- pharmacy students (excluding the Province of Quebec)
- pharmacy interns (excluding the Province of Quebec)
- program leaders, instructors (recreation, sport and fitness)
- cold Lake
- international medical graduates in Quebec
- fee for service physicians
- maritime sector
If you want to hire a temporary foreign worker for a job in the province of Quebec, you must consult the wage table provided by the ministère de l’Immigration, de la Francisation et de l’Intégration (MIFI) (French only).
Please note that failure to meet the prevailing wage will result in a negative LMIA decision.
Job duties and working conditions
The temporary foreign workers you hired, as a result of a positive Labour Market Impact Assessment, must only perform duties that correspond to the occupation they were hired for.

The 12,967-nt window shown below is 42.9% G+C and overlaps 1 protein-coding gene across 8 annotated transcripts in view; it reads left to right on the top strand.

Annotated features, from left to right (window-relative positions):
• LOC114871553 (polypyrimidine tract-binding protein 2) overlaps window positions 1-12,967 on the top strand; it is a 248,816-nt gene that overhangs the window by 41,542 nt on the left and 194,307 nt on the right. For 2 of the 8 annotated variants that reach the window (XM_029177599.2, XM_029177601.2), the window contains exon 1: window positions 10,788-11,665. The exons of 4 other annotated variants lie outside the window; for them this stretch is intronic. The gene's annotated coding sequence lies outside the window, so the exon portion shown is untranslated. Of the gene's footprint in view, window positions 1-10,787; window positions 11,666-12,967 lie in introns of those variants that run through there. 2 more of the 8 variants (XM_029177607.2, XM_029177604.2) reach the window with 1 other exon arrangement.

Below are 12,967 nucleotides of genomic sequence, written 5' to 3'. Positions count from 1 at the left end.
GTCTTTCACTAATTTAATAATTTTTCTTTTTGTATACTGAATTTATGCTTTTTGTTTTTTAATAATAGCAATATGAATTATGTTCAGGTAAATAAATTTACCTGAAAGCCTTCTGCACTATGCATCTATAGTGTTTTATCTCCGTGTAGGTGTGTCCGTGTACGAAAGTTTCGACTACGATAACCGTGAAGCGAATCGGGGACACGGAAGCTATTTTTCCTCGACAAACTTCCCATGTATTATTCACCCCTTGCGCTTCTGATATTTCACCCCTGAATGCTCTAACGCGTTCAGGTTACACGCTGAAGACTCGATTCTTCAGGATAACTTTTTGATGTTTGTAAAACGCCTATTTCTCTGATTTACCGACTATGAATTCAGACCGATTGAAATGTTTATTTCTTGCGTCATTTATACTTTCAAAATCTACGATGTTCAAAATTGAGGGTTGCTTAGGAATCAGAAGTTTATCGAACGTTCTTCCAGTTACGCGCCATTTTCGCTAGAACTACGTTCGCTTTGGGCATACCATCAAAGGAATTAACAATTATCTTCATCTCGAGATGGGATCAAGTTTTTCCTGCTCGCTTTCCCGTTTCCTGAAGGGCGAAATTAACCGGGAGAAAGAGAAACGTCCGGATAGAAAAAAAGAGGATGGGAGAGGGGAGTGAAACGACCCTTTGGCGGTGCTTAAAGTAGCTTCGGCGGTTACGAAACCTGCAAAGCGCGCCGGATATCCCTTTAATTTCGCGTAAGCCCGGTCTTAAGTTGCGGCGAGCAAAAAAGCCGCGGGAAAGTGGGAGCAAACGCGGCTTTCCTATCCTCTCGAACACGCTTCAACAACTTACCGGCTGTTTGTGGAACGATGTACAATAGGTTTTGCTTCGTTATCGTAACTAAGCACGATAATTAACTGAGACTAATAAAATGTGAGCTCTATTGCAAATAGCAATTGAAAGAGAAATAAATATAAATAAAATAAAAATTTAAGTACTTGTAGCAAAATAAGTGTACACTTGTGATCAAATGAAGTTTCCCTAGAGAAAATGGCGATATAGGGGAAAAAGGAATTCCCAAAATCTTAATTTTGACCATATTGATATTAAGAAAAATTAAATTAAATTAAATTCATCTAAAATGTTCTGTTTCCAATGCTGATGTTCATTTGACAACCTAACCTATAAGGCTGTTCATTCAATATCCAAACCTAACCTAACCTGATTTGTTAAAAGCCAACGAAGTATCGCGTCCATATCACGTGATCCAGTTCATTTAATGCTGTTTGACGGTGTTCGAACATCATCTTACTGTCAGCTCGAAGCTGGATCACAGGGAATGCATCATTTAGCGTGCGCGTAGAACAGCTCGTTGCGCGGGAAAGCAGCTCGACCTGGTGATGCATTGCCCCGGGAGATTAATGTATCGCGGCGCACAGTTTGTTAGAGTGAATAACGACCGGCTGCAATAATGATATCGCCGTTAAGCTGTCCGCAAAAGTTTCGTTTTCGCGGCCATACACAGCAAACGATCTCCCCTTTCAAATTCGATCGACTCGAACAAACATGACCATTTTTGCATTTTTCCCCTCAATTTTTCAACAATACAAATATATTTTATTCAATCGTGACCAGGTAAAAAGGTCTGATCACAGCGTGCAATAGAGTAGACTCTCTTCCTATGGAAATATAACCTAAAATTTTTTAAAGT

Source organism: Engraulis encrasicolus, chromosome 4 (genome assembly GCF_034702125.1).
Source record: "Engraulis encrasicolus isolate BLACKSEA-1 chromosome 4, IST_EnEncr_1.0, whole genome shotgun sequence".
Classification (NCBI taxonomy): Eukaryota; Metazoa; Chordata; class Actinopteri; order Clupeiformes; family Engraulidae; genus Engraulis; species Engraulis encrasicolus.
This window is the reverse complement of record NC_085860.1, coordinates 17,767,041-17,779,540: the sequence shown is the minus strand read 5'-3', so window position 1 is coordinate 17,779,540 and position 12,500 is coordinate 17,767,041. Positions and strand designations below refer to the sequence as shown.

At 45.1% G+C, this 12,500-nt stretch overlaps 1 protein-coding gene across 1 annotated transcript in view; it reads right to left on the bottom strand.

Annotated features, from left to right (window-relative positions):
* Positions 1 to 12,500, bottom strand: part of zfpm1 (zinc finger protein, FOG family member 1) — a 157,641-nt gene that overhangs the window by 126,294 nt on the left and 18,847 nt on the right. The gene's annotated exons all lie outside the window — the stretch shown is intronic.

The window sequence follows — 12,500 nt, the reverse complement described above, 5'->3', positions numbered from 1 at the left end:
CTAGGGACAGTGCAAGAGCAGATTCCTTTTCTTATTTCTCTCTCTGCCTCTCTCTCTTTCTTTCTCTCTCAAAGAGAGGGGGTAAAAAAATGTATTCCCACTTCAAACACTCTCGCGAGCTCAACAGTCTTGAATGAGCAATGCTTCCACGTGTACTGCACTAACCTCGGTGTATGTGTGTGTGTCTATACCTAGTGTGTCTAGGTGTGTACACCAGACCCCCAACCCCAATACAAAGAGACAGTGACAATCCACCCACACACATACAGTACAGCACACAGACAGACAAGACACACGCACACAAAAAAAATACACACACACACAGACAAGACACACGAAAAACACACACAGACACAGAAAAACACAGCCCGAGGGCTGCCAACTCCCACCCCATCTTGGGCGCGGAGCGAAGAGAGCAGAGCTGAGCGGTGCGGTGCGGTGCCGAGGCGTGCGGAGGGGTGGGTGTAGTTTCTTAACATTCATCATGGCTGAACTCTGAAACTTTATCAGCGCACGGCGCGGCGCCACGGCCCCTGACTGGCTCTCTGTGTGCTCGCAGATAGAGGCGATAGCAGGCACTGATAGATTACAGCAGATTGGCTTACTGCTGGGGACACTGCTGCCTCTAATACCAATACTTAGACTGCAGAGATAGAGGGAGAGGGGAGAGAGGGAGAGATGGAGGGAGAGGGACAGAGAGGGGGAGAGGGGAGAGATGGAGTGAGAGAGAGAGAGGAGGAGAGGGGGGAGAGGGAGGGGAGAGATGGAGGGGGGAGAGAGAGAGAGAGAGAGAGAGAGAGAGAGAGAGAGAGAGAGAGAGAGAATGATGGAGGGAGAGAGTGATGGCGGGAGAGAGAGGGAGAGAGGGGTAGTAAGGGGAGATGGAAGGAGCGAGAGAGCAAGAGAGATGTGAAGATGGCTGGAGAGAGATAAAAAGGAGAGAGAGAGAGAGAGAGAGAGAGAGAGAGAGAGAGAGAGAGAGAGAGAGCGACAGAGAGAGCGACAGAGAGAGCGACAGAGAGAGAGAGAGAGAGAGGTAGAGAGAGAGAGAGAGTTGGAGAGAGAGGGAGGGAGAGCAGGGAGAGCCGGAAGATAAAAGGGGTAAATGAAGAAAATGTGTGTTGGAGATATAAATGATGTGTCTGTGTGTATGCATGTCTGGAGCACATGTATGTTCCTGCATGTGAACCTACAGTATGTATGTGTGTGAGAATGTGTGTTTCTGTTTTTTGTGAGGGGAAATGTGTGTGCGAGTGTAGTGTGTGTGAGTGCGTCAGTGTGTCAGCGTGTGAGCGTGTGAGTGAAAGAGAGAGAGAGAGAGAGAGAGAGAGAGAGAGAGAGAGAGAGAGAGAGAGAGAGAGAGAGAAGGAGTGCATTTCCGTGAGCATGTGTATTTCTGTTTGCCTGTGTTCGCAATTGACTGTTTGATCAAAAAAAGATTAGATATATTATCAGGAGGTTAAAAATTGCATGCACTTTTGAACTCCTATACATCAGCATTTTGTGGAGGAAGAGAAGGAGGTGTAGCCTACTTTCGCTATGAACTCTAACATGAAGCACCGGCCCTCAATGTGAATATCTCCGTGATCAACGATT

Canadian law protects all workers in Canada, including temporary foreign workers. The exploitation of temporary foreign workers is considered a violation of Canadian laws and human rights.
- pay TFWs for all work (including overtime, where required by law)
- provide workplace safety insurance
- offer TFWs the same benefits as other workers, and
- not take the TFWs’ identification
Employment in most occupations is covered under provincial/territorial legislation that deals with labour and employment standards such as: hours of work, working conditions and termination of employment. In fact, every province/territory has a Ministry of Labour that can provide information to assist employers and TFWs with questions or issues related to work.
In applicable provinces/territories (P/Ts), you must obtain and pay for private health insurance that covers emergency medical care for any period during which the TFW is not covered by the applicable P/T health insurance system.